Geometrical Comparison Measures for Tumor Delineation, what do they mean for the Actual Dosis Plan?

Publication: Research - peer-reviewConference abstract in journal – Annual report year: 2012

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Purpose/Objective: Gross tumour volume (GTV) delineation is central for radiotherapy planning. It provides the basis of the clinical target volume and finally the planning target volume (PTV) which is used for dose optimization. GTV delineations are prone to intermethod and interobserver variation. In clinical studies this variation is commonly represented by geometrical volume comparison measures (GVCMs) as volume assessment, centre of mass and overlap. The correlation between these measures and the radiotherapy plan are however unclear. The aim of the present study is to investigate the correlation between GVCMs and the radiotherapy plans of patients with peripheral lung
tumours.

Materials and Methods: Peripheral lung tumours of 10 patients referred for stereotactic body radiotherapy in 2008 were delineated by 3 radiologists and 3 oncologists. From these GTV delineations 6 different radiotherapy plans with RapidArc© were created for each patient using the same procedure for creation of PTV and dose optimisation. For each patient the volume receiving 90 % of the prescribed dose (V90) and the minimum dose that 90 % of the volume receives (D90) was extracted for the 6 delineations on each of radiotherapy plans. GVCMs as Dice overlap coefficient, mismatch, volume difference, center of mass distance, and Haussdorff distance were extracted between each pair of the delineations of GTV for each patient. Mismatch was defined as the volume of a GTV delineation outside the GTV delineation used to create the PTV divided volume of the GTV used to create the PTV. The Pearson correlation between the GVCMs and their corresponding difference in V90 and D90 was calculated and their statistical difference from zero and each other was tested with a ttest with a pvalue of 0.05.

Results: The V90 and D90 were extracted for the 6 different PTVs on the 60 radiotherapy plans. The standard deviation for V90 and D90 were 5.5 % of the volume and 4.1 Gy respectively, The standard deviation in one image plane of one patient can be seen in the figure.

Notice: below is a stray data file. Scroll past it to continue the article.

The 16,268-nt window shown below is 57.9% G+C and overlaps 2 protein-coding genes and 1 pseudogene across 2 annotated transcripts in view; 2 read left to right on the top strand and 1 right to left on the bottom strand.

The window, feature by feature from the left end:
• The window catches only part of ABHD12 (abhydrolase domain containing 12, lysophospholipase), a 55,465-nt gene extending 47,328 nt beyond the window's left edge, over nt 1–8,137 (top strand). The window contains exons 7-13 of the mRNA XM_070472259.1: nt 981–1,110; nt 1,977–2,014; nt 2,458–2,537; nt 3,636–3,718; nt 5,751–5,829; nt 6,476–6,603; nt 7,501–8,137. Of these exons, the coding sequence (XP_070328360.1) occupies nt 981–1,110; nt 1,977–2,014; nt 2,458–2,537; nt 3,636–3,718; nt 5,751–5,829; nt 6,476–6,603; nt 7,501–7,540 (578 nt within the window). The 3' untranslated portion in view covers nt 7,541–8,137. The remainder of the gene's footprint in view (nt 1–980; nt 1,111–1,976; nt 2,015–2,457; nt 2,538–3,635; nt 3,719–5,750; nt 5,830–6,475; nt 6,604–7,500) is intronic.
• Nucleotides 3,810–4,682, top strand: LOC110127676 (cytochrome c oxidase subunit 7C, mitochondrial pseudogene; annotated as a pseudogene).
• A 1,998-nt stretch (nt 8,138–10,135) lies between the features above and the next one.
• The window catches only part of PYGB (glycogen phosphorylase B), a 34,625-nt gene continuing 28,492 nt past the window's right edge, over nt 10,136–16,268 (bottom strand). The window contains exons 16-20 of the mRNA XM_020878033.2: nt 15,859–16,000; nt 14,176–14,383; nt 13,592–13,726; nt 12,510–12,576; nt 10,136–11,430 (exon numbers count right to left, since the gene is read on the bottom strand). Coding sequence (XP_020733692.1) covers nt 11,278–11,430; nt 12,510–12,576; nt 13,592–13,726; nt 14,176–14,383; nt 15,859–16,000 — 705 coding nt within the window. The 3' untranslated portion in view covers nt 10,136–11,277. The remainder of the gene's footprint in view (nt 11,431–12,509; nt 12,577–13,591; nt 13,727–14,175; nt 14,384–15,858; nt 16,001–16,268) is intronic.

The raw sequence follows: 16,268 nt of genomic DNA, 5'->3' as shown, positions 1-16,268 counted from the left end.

Figure: Standard deviation of the different radiotherapy plans in one plane for one patient. GTV contours in white. 150 estimations of the difference between the volumes were calculated for each of the GVCMs. The correlation results can be seen in the table.

Table: Correlation coefficients
Correlation of V90 Correlation of D90
Dice Coefficient 0.44 ± 0.10 0.43 ± 0.10
Mismatch 0.82 ± 0.03 0.71 ± 0.05
Volume difference 0.37 ± 0.10 0.32 ± 0.10
Center of mass distance 0.37 ± 0.09 0.49 ± 0.08
Hausdorff distance 0.37 ± 0.10 0.37 ± 0.10

All the correlation coefficients were found significantly different from 0. The correlation coefficient for mismatch was significantly different from all the other GVCMs for both V90 and D90. The correlation coefficient for center of mass was significantly different from the volume difference for D90.

Conclusions: Mismatch between GTVs is significantly more correlated with V90 and D90 than other GVCMs. Mismatch between GTVs could be used as a indicator for difference in V90 and D90 of their corresponding radiotherapy plans.
Original languageEnglish
JournalRadiotherapy & Oncology
Publication date2012
Volume103
IssueSupplement 1
PagesS308
ISSN0167-8140
DOIs
StatePublished

Conference

ConferenceESTRO 31
CountrySpain
CityBarcelona
Period09/05/1213/05/12
Internet addresshttp://www.estro-events.org/pages/estro31.aspx
CitationsWeb of Science® Times Cited: No match on DOI
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